How to remove glazed creosote from a chimney

Updated March 23, 2017

Creosote is the build-up of particulate matter and carbon from the smoke released by burning wood. It can build up on the inside of your chimney and create a fire hazard. Once creosote becomes glazed it turns very hard and becomes difficult, if not impossible, to remove by brushing alone. If you have a fireplace, then creosote will build up over time, so you should take precautions to ensure you don't have a chimney fire.

Apply a commercially available creosote removal chemical to your firewood before you burn it. Once creosote has become glazed it's nearly impossible to remove by brushing alone. There are a number of products that will chemically modify the creosote and make it easy to brush off the inside of your chimney. Visit the link in the resources section below for a number of available products.

Wait for the period of time specified on the creosote removal product you are using to elapse. Most of these products require time to chemically change the creosote glazing into a powder that can be easily brushed away.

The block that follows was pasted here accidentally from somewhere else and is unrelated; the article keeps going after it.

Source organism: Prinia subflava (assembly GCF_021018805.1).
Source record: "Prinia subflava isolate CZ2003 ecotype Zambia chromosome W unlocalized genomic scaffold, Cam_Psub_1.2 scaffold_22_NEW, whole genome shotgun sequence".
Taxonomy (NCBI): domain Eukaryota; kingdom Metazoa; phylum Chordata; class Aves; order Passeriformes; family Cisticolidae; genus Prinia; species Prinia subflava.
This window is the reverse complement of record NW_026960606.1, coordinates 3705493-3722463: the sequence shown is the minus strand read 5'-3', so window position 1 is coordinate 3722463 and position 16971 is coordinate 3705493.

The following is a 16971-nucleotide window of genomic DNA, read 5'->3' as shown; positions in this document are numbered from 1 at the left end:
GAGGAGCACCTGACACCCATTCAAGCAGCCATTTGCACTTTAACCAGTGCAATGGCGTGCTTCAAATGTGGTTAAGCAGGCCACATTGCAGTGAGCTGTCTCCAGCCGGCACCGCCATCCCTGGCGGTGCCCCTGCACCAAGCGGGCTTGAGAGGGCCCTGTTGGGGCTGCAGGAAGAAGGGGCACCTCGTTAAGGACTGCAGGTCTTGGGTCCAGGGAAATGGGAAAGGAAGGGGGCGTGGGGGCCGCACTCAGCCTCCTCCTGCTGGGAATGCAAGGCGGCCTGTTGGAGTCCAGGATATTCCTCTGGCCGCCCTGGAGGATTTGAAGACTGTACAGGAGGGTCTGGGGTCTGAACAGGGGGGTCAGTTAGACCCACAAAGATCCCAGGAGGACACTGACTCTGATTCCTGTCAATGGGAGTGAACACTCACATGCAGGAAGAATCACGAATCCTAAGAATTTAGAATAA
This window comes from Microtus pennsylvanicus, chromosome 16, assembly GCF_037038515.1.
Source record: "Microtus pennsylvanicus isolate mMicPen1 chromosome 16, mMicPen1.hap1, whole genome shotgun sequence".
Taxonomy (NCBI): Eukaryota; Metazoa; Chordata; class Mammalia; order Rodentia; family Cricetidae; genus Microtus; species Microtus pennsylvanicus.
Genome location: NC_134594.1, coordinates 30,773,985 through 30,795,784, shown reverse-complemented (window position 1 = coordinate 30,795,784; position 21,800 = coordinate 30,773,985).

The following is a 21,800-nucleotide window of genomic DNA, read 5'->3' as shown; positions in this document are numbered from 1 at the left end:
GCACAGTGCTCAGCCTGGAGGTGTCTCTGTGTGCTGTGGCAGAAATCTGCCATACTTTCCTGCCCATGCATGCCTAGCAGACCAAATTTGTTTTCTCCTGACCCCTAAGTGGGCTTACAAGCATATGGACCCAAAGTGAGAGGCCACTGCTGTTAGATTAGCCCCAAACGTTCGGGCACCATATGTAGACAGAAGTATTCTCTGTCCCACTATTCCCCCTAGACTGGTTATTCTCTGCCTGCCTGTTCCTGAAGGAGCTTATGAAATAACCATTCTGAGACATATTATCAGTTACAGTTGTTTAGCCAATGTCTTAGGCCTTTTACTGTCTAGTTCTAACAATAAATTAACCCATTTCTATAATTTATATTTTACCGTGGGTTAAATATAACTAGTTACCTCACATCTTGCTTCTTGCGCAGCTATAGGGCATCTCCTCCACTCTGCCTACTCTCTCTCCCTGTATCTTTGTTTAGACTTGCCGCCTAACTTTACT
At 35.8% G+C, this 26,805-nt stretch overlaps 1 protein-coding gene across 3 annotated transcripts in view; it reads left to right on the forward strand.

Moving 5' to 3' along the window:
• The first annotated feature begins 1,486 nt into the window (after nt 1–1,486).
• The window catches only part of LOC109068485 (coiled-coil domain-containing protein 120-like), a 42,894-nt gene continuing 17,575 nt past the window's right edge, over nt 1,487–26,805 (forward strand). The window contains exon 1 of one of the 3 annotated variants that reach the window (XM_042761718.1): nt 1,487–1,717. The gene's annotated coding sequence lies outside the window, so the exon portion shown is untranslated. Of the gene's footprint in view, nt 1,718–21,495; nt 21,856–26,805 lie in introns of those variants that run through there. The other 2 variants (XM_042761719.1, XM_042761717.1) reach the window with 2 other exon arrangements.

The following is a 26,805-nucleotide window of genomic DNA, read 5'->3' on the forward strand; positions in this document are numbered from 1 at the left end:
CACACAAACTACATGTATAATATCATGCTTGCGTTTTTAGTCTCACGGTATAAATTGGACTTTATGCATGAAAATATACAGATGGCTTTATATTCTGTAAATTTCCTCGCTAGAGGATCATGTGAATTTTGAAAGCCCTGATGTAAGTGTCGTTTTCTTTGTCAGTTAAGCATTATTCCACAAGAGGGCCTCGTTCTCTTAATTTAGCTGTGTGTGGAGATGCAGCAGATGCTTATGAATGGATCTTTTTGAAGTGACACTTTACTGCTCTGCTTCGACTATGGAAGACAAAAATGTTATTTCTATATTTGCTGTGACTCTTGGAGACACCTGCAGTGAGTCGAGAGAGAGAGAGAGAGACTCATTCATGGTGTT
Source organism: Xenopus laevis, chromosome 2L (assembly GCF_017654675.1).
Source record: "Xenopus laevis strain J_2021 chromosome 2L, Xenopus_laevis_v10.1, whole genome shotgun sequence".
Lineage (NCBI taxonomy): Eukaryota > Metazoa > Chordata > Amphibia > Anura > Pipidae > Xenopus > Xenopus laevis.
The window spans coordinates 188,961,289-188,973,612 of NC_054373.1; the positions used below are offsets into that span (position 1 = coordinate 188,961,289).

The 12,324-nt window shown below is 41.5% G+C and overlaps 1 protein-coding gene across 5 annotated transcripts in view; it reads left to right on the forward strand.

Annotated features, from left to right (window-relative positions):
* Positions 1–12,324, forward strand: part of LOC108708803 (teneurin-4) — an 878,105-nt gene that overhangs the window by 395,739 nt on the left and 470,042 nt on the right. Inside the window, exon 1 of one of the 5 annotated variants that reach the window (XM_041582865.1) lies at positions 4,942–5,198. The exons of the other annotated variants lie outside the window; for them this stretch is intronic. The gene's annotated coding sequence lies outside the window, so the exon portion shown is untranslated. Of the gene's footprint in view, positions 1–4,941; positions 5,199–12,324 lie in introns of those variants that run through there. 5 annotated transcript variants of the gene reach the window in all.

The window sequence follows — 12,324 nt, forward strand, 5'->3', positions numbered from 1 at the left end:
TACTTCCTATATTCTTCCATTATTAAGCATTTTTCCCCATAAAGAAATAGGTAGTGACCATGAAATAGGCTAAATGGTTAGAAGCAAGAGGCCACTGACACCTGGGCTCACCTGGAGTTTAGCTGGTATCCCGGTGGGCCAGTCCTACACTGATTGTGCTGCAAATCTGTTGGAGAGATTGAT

Brush the inside of your chimney with a chimney brush. Use a flashlight to look up the inside of your chimney to see if there is any creosote glaze left. If it can't be brushed free then repeat the chemical deglazing process before brushing again.

Use creosote removing chemical additives in your fire on a periodic basis to prevent the build-up of creosote in the future. Preventive maintenance of your chimney is much easier than removing glazed creosote and it will reduce the risk of a chimney fire.


If the creosote glazing in your fireplace is very thick, it's wise to hire a professional chimney sweep. They have access to chemicals that are much more powerful than those commercially available as well as valuable experience in dealing with glazed creosote.


Creosote is flammable and burns very hot. If your chimney catches on fire it can very easily spread to the rest of your house. Inspect your chimney at least once per year and before you start a fire if it's been a while since you used your fireplace.

Things You'll Need

  • Chimney brush
  • Flashlight
  • Creosote remover
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About the Author

David Wells is an information technology, business and marketing writer with a Bachelor of Science in business from Oregon State University. He started writing professionally in 2002 for, and his own websites. He also worked for two years as a freelance copywriter for offline book publishers.